Monday, 22 August 2016 09:41

Site update

Books from Japan was updated on August 22, 2016, adding synopses for 2 works of fiction, 3 children & YA titles, and 5 of other categories. (Italicized English titles are those of finished translations; others are tentative titles.)

■ Kōji Fukada, Fuchi ni tatsu

■ Shaw Kuzki, Hachigatsu no hikari, atokata
(The Trace)

Children & YA
■ Jishin Itsumo Project and Bunpei Yorifuji, Oyako no tame no jishin itsumo nōto: Kimochi no bōsai manyuaru
(Always Be Prepared Earthquake Notes: A Disaster Manual for Parent and Child)

■ Yūichi Kimura and Toshio Nishiuchi, Hotto hotto hottokēki
(Hot Hot Hotcakes)

■ Tatsuya Miyanishi, Nobinobi Ōkami
(Stretchy Wolf)

Other Categories
■ Manami Ikeda and Masakatsu Ikeda, Saishinban Uīn no yūga na kafe ando okashi: Yōroppa dentō kashi no genryū
(Vienna’s Elegant Cafés and Desserts: The Wellspring of Traditional European Confections [Updated Edition])

■ Akio Manaka, Vegetable: Manaka shefu no yasai no oishii “kotsu” reshipi
(Vegetables: Chef Manaka’s Tips for Bringing Out Their Best)

■ Daikō Matsuyama, Daiji na koto kara wasurenasai
(Let the Important Things Go Out of Mind)

■ Shinya Ogino, Shefu ga oshieru yasai no oishii hyaku-sara: Tāburu Ogino no deri-sarada
(100 Delectable Dishes Direct from the Chef: The Deli-Style Salads of Table Ogino)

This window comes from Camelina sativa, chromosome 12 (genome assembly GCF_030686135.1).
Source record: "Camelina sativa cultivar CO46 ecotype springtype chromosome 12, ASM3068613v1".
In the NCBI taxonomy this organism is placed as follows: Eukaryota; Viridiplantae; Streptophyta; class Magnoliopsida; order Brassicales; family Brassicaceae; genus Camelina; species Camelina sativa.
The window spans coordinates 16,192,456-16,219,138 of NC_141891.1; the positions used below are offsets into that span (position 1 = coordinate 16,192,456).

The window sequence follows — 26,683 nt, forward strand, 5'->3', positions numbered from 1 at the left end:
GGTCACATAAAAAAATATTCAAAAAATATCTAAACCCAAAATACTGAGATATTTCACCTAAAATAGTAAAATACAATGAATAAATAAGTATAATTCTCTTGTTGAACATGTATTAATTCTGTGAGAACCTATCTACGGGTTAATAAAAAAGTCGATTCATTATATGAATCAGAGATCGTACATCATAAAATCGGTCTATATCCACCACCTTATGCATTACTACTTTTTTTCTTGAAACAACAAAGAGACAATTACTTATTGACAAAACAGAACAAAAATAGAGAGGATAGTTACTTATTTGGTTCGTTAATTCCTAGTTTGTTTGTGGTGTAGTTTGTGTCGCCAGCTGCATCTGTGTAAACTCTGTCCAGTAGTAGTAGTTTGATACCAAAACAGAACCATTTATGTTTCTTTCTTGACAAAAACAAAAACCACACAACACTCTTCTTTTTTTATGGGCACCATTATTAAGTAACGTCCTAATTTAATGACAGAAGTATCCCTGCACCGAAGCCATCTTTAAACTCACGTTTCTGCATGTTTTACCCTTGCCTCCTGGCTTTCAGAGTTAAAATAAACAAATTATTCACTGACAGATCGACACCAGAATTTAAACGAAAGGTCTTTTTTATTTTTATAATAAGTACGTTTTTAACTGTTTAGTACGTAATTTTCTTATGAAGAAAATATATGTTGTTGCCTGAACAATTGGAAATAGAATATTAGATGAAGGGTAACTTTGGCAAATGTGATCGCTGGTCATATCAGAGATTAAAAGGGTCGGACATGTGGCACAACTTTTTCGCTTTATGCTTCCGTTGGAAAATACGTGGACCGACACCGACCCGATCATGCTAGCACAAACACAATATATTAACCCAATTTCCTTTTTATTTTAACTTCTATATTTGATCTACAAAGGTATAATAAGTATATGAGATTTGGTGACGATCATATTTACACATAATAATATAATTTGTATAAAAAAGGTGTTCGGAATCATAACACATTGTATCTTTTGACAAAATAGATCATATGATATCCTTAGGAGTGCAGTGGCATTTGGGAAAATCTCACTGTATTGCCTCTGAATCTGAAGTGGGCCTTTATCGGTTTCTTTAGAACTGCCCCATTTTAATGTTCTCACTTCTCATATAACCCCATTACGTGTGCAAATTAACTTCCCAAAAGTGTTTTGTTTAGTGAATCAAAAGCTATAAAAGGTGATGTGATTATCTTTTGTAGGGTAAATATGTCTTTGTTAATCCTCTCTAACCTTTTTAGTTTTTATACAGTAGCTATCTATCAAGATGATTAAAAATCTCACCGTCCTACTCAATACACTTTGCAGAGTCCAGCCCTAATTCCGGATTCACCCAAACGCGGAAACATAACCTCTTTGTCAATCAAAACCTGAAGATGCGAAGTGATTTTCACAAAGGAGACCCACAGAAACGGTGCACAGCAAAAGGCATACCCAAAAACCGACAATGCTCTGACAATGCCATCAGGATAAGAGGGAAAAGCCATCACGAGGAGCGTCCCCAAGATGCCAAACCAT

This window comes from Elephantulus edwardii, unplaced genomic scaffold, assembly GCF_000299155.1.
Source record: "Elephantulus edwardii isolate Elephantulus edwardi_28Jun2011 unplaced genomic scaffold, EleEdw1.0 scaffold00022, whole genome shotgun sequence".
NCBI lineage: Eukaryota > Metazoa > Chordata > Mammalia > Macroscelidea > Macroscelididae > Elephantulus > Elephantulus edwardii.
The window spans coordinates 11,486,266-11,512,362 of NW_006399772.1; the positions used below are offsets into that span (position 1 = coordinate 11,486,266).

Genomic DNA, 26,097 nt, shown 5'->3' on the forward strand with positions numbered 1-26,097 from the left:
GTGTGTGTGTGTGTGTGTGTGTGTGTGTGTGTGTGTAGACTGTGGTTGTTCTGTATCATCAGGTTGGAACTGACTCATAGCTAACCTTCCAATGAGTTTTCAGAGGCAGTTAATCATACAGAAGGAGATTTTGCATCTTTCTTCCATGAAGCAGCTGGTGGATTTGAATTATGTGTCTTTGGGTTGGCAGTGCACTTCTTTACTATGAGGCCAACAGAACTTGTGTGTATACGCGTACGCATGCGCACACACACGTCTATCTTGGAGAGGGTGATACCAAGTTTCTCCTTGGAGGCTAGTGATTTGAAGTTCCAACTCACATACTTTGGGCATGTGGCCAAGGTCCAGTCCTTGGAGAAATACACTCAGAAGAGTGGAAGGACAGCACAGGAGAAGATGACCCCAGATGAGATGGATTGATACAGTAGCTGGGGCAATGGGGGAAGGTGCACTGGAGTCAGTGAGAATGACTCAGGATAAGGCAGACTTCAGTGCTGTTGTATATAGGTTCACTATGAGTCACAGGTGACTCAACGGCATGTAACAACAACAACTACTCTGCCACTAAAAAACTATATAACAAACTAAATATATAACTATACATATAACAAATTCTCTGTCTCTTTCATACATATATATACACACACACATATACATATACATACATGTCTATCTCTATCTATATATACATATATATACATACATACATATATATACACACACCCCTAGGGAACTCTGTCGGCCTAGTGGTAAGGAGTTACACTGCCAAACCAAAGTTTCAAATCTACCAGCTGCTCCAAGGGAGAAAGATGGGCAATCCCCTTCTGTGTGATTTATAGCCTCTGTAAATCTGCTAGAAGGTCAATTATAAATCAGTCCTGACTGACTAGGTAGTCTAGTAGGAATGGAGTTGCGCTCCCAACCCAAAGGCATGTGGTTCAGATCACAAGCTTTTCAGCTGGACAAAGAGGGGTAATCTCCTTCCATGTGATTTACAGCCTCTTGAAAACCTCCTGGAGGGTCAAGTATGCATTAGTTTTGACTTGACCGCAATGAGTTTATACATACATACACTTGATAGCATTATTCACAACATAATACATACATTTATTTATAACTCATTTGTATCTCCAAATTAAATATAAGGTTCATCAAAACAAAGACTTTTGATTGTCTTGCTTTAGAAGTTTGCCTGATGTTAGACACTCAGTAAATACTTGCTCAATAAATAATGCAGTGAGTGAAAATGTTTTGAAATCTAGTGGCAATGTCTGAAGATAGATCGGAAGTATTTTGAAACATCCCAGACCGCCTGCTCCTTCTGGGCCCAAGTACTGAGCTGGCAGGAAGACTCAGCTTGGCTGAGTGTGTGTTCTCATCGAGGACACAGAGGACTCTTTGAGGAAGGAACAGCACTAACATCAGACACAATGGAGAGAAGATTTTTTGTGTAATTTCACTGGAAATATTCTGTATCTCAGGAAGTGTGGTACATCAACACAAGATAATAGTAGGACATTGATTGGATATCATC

■ Shizuka Shirakawa, Nichi-Ei taiyaku: Kanji no naritachi
(The Origin of Chinese Characters: Japanese and English)

Shizuka Shirakawa was one of Japan’s foremost authorities on the early development of Chinese characters, called kanji in Japan. This book, intended for the non-specialist, discusses the origins of 100 kanji included in the 2005, 2007, and 2008 versions of Shirakawa Shizuka kanji koyomi (Shizuka Shirakawa’s Chinese Character Calendar), compiled from extracts of Shirakawa’s published works. The kanji are grouped in 14 chapters by theme?“Natural Phenomena,” “Rivers and Streams,” “Spirits,” “Song and Dance,” “Military Affairs,” “Punishments,” and so forth?with Shirakawa’s commentary on each beautifully reproduced ancient character printed in both Japanese and English. Through his remarks on the long-ago beliefs and customs that helped shape each kanji in its original form, readers can see how characters still in use today reflect the lives, concerns, and wisdom of the ancients. It is a highly engaging book that transports readers back to the times when early civilizations first invented writing.